02:36 In this situation the solution would be to move the ECU up its mounting position an amount, allowing us to then use 45 degree boots or even straight boots so the harness exiting one connector will not interfere with the next.
02:50 If this was not possible we would look at rotating the ECU to give us better access or routing our harness in such a way that although the branches still met our connectors at a right angle, they wouldn't interfere with one another.
03:01 Another consideration to make is if the device or group of devices our harness is going to be connecting to is required in the vehicle at all times or is only going to be used during the vehicle set up and qualifying.
03:13 If this is the case, it's connection might be better accompanied with a sub harness that can be removed when the devices are no longer required.
03:21 To explain what I mean here we'll look at a four channel analog sensor to CAN bus interface.
03:28 It could be set up for auxiliary logging of chassis parameters such as suspension displacement.
03:33 But only while the vehicle is being tuned.
03:35 Instead of integrating the connection of these four sensors into our main harness, a better strategy would be to build a sub harness that connects these four sensors to the interface unit and then have a single connector on our main harness that also connects to the interface unit.
03:51 By moving these four connections into a sub harness, we will have simplified our main harness design and created a distinct sub system that may be possible to share over several vehicles.
04:02 Related to sub harnesses is the subject of interface or break out boxes.
04:06 These are similar to sub harnesses in that they allow us to shift complex sections away from our main wiring harness simplifying its design and construction process.
04:15 A good example of breakout boxes can often be seen fitted to the engine on a high level single seat race car.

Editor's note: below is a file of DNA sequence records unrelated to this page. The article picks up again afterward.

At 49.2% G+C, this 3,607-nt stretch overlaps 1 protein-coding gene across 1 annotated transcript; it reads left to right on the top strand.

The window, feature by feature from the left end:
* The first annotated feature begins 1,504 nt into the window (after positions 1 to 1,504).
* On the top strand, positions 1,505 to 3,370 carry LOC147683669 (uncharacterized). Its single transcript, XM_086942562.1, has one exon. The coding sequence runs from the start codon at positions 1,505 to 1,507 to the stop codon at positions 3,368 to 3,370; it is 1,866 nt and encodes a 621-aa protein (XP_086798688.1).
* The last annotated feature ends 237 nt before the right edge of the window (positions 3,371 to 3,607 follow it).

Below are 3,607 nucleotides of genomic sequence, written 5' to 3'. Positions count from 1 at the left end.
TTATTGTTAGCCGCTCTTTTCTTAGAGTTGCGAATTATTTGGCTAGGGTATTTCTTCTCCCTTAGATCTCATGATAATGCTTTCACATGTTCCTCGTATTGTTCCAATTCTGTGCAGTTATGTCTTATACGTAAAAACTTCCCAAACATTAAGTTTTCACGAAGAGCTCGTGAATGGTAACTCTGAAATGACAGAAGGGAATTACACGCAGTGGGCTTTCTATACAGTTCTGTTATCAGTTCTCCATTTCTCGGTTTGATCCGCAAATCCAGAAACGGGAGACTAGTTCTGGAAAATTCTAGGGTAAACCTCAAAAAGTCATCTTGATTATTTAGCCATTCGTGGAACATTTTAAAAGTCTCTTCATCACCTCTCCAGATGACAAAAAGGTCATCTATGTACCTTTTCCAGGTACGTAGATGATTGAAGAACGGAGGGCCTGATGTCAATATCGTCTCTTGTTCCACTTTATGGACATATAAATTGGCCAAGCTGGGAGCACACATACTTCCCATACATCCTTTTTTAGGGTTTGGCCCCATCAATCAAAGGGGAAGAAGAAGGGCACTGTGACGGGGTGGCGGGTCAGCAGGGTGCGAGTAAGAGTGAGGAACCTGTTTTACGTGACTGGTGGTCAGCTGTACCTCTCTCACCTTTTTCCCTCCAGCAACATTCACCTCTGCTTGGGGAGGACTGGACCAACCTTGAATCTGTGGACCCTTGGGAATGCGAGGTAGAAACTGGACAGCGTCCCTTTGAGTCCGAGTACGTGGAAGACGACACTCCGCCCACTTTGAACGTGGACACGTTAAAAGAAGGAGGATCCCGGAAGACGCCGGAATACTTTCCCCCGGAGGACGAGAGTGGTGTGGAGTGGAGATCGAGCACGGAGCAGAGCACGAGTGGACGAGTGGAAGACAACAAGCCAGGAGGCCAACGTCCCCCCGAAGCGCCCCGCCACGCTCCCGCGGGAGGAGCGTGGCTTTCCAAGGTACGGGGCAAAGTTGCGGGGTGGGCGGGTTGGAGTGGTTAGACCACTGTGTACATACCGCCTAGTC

04:22 All the engine sensors and actuators connect to the break out box either directly or via sub harnesses.
04:29 The wiring inside the break out box then takes all of these connections into a single connector, also mounted on the breakout box to which a main wiring harness connects.
04:39 Along with simplifying our harness design and construction process, this also means the main harness now only has a single connection which needs to be unplugged if we're splitting the engine from the chassis.
04:50 Essentially breakout boxes move the complicated branch sections of our harness inside a sealed box.
04:57 The extra space inside this box can make branching much easier to undertake tidily along with being a great place to perform splicing operations as they're very easy to strain relieve.
05:07 I'll conclude this section by mentioning something that I have found to be common practice, and that's for mechanical race engineers working on a car to assume that wiring can be run absolutely anywhere and no thought needs to be given to its routing.
05:20 It's our job as the electrical side of the team to help them think through the basics of how the component will be wired, the orientation of the connectors, and ensure that they are aware that we really do need the component physically mounted before we can design our harness to ensure the best outcome.